Turkey: Victims of massacre commemorated 28 years later
Thousands of people gathered on Sunday in Istanbul's Gazi neighborhood on the occasion of the anniversary of violent incidents that left over 20 people dead in May 1995.
The incidents had started on 12 March 1995 as four coffee houses frequented by the neighborhood's Alevi residents were simultaneously targeted in apparently coordinated attacks by unidentified gunmen. The first wave of attacks left one - an Alevi religious leader - dead and 25 injured, five in critical condition.
The immediate mass protest was targeted with firearms by the police who killed a demonstrator and injured several others.
The large protest on 13 March was attended by an estimated 15,000, who marched to a police station, and the police fatally shot 15 protesters and injured several people including reporters in the ensuing incidents. The same day curfew was declared in the neighborhood and the area was cordoned off by police units.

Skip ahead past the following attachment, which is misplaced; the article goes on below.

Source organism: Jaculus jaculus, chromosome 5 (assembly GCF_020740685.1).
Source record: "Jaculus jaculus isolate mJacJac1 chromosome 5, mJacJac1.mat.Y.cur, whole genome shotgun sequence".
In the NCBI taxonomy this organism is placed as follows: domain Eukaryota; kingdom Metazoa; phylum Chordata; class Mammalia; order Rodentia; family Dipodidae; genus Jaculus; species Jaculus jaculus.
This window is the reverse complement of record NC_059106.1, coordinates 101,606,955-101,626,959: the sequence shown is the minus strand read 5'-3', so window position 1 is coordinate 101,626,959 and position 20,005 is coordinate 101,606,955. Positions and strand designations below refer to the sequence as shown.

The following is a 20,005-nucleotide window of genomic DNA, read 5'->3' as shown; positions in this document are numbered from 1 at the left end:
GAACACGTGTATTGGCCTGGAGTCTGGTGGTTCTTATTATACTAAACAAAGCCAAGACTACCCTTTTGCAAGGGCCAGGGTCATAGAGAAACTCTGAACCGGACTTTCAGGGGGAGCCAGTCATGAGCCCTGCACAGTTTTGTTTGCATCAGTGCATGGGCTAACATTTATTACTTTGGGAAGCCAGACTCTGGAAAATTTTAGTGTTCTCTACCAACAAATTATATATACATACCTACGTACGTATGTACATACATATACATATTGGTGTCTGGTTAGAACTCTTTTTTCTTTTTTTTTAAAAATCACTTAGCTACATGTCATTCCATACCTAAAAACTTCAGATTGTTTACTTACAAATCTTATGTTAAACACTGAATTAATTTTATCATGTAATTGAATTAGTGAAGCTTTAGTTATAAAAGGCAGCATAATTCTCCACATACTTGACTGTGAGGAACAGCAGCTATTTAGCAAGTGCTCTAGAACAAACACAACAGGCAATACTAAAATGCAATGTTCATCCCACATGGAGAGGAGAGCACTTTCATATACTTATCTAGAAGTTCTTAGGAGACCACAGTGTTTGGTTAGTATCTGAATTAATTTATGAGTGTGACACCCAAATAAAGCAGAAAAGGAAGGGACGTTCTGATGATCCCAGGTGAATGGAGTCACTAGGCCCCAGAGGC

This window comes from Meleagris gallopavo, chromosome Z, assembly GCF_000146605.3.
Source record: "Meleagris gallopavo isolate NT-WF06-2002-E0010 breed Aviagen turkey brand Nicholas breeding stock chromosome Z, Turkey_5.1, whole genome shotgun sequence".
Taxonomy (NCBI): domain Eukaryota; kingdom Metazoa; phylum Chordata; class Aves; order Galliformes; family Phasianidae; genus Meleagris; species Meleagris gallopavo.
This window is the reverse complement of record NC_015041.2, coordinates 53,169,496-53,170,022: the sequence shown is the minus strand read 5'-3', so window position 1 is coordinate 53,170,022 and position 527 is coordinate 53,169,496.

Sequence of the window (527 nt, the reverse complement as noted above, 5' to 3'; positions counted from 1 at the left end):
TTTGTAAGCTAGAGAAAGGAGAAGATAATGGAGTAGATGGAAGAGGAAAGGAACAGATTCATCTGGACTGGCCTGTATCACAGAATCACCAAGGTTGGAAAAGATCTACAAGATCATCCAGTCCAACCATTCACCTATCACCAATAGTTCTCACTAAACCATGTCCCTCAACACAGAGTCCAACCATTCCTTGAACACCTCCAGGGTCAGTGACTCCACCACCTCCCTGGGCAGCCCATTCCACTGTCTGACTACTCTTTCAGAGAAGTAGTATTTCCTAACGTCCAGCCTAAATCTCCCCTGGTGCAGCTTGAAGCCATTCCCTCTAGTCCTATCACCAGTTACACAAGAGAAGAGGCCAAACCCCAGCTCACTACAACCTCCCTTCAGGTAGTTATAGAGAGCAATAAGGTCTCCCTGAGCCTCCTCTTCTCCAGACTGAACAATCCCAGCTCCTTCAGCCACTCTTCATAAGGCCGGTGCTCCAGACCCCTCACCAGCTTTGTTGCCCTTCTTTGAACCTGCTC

Troops were dispatched to the neighborhood after the residents defied the curfew and called on state officials to lift it and release detainees.
The protests spread on 15 March to neighborhoods in Istanbul's Umraniye, where confrontations with the police and the latter's violent response left five dead and over 20 injured.
A crowd on Sunday marched, with placards, flags and pictures of the victims, and gathered outside the cemevi (Alevi house of gathering and worship) at the offices of Gazi Education and Culture Foundation, Mezopotamya News Agency (MA) reported.
Placards with signs reading "Killing State" and "The State Killed" were seized by the police, MA said, adding that the demonstrators marched from the cemevi to a police station behind a banner that read, "From Gazi to Umraniye, we want justice," and that the names of the victims were read out by the crowd.
The Turkish president at the time of Gazi Massacre was Suleyman Demirel, the prime minister Tansu Ciller, the interior minister Nahit Mentese, the Istanbul police chief Mehmet Agar.